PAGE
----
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Serger yarns/threads…

rekha | Posted in Talk With Us on

First, I think there should be a new category:NOTIONS

I have found only one message from MaryinColorado who suggests that woolly thread should be used only for loopers.

My manual makes no suggestions about threads to use for the needles and the loopers. I appreciate that the threads have necessarily to be thinner than the sewing machine threads to keep the seam from being bulky. I also know from past use that woolly threads are very difficult to use on a sewing machine.

What I would like to know is the range to be used for needles which are compatible also for the loopers, or does it not matter?



  1. MaryinColorado | | #1

    Did your Serger Secrets book arrive yet?  There is extensive information regarding various threads from pages 17-23.  

    Maybe the reason I have more of an "urge to serge"  than to sew, is it feels as if there are less hard and fast "rules". 

    For basic serging, all you need is serger thread cones for the needles and loopers.  When you want more stretch such as with lycra swimsuits, use wooly nylon in one or more loopers.  Wooly nylon also gives more coverage in a rolled edge if you are not getting satisfactory results with adjusting the "differential feed".  I generally only use Wooly Nylon in the Upper Looper, but it can be used in both. 

    Experimenting is the best way to discover what threads "play well together" and how they alter the resulting appearance and function. 

    The reason you don't need a zillion (or decorative) stitch patterns with a serger is because changing the settings and threads on each stitch will give you a completely different result.  It still feels like "magic" to me.  Mary

    1. rekha | | #2

      Nope, the book is coming from the States from a reseller so it takes what it takes. I just noticed in the pages between dutch and greek sections the threads required on the needles and loopers for each fabric type. Sorry.

      From what you write the stretch thread is never used in the needle threads.  I will experiment, but I am waiting to take my DVD to a friend's to watch as I don't have one - just a luddite

      1. MaryinColorado | | #3

        You do alot of critical thinking, like I do.  I enjoy the questions you pose on your posts as well as the great responses from everyone here!

        As far as the video, I suggest that you focus on the 3 & 4 thread overlock first.  Go home and play with the machine.  You will be able to switch it to rolled hem by following the manual, I think.  Get comfortable with this.

        Always put your threads under the presser foot and hold onto them when you start to stitch. 

        Listen to the  machine.  If you hear any clicking or weird noises, stop!  Check your threadpaths and maybe rethread the whole machine.  This is the most important thing to do, in my opinion!  (Usually why people break or bend thier loopers).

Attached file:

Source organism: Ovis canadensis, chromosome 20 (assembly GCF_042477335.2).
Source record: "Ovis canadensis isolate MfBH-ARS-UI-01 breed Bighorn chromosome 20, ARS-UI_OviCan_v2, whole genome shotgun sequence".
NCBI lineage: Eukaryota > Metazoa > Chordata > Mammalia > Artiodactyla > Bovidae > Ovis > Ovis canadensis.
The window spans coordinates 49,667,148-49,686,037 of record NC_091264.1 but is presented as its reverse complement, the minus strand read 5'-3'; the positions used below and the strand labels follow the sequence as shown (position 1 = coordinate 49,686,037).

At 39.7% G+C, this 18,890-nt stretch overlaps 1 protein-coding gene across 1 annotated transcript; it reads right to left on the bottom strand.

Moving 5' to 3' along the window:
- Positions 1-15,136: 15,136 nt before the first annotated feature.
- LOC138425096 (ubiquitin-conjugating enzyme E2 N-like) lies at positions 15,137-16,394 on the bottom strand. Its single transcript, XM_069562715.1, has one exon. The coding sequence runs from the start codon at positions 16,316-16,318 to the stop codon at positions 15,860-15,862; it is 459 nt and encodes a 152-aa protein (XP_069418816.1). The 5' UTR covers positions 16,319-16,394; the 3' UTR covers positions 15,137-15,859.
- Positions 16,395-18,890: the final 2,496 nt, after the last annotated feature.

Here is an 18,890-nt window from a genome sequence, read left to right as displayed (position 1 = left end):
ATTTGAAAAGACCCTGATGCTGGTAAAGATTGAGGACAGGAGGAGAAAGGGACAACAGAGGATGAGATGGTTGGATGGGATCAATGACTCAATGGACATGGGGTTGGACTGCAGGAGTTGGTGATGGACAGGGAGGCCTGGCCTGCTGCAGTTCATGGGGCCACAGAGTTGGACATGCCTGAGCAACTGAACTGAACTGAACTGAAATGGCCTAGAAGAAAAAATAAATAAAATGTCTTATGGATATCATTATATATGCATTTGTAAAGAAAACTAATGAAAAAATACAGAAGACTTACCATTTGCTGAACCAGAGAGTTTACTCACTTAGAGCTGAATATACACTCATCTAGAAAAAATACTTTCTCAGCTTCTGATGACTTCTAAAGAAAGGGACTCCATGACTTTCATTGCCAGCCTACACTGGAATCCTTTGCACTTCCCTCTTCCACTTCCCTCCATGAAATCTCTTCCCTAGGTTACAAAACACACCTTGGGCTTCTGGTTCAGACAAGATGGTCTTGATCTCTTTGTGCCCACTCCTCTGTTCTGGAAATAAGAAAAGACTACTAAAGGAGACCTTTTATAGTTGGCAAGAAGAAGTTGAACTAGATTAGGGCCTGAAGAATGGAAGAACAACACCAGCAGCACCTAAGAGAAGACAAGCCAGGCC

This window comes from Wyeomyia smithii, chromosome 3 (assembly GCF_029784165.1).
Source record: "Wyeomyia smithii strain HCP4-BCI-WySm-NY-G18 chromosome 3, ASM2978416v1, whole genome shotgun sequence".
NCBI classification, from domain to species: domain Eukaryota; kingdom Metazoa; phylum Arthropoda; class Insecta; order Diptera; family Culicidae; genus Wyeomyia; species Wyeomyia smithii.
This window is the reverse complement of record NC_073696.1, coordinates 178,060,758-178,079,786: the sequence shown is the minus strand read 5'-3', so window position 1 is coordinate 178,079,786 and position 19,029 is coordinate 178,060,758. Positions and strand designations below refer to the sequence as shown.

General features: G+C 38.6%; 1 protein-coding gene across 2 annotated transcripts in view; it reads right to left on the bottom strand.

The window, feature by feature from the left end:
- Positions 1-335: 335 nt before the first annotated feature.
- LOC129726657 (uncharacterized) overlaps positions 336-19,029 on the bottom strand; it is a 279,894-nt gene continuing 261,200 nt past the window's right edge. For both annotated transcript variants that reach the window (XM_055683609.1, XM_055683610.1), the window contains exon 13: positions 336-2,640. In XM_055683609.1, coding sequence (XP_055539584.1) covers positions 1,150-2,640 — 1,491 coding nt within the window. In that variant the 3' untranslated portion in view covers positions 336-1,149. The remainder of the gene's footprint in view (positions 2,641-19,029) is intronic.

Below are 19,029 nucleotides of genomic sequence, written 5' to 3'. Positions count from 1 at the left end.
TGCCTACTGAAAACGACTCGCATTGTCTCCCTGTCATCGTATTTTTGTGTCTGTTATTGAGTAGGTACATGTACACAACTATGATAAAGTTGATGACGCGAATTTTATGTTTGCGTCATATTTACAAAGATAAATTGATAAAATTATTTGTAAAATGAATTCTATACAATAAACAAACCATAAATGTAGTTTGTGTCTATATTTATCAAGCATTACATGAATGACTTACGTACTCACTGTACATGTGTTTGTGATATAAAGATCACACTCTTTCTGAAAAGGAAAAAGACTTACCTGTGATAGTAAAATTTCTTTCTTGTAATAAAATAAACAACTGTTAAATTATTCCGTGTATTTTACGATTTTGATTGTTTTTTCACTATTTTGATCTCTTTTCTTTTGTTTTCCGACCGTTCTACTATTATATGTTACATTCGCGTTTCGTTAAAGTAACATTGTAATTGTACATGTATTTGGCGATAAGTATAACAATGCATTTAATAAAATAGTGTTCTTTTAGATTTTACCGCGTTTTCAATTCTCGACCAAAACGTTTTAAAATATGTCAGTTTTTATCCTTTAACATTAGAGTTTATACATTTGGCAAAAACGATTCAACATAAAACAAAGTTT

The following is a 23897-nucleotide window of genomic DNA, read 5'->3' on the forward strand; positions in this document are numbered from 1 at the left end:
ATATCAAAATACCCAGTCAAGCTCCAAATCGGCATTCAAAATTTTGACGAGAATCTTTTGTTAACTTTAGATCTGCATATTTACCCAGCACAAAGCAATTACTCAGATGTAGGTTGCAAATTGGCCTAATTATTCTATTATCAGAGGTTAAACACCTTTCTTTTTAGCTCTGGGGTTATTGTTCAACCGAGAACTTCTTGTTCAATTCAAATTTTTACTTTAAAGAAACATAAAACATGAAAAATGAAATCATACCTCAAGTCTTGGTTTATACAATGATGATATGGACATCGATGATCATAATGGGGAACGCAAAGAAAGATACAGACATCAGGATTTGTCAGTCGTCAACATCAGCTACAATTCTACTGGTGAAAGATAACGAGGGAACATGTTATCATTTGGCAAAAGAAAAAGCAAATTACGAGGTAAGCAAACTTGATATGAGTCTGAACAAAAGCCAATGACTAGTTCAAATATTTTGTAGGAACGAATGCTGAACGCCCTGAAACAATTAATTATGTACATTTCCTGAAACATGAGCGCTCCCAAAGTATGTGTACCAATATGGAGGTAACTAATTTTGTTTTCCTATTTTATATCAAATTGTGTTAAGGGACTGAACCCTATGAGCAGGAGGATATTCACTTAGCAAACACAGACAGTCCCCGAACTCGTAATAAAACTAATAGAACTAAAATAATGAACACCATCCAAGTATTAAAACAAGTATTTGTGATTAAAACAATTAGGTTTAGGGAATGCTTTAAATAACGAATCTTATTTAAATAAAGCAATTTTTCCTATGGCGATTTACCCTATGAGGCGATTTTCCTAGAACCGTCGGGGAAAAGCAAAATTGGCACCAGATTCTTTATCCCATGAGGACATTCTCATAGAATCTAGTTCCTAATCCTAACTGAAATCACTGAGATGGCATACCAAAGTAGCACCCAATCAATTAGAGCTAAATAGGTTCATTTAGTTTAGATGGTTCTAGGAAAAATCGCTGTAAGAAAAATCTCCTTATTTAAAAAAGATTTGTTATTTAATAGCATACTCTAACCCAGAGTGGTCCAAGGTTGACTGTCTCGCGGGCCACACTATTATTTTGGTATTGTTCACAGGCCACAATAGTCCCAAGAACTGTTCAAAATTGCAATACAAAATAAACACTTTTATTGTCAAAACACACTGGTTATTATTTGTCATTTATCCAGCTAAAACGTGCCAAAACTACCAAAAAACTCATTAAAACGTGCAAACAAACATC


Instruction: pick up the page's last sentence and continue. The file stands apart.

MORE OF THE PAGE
I use a tiny flat mirror to see where the needle holes are.  Practice changing the needles to different positions as per the screen instructions for different stitches.

         Then watch the video again and learn about the coverstitch/chainstitch.  I tried to absorb all the information at once.  I think it would have been much quicker and less complicated to learn it in steps.  (That's why the dealer's classes were split into two levels). 

        The main thing is to remember that the lower looper thread always goes over the top of the upper looper thread as you thread it.  It is important to follow the rule of threading order.  Start with the upper looper, then thread the lower looper, then the needles.  If you start with a different colored thread in each position, you will learn how they interlock more quickly.  This will help with adjusting tensions for a balanced stitch.  The serger thread is finer so you will get nice flat seams with no bulkiness.  Mary

        1. rekha | | #4

          Thank you for sharing your valuable experience with us, Mary. I am itching to get started but will have to wait to watch the DVD before getting my hands on the machine. Usually I don't read instructions; like children I have a play with the new toy and if I have difficulty I look in the manual.

          1. MaryinColorado | | #5

            I hope this new toy will bring you years/decades of enjoyment!  It is certainly my favorite "toy" of all!  Can't wait to hear of your escapades with it.  Mary

          2. rekha | | #6

            I hope so too. Thanks for the encouragement

          3. pinkit | | #7

            Hi Rekha:  Mary is right.  When I got my new 936 she suggested that I watch my DVD/Tape before beginning a class. Learning the basic stitch set up for the 3-4 thread overlock will give you a good base to start from.  I didn't see any variation in the tread use until we got to the class for flatlock and then she had us try some pearl #8 cotton in the upper looper and then we only wound a ball of the cotton over the regular serger thread already on the stand.  You probably would not want to try this on your own right away.  As Mary said stay with the regular serger thread to get familiar and use basic colors to see if you can deciper where the stitches belong.  Good luck!  I know you will love it.  The serger has so many possibilites it is amazing.

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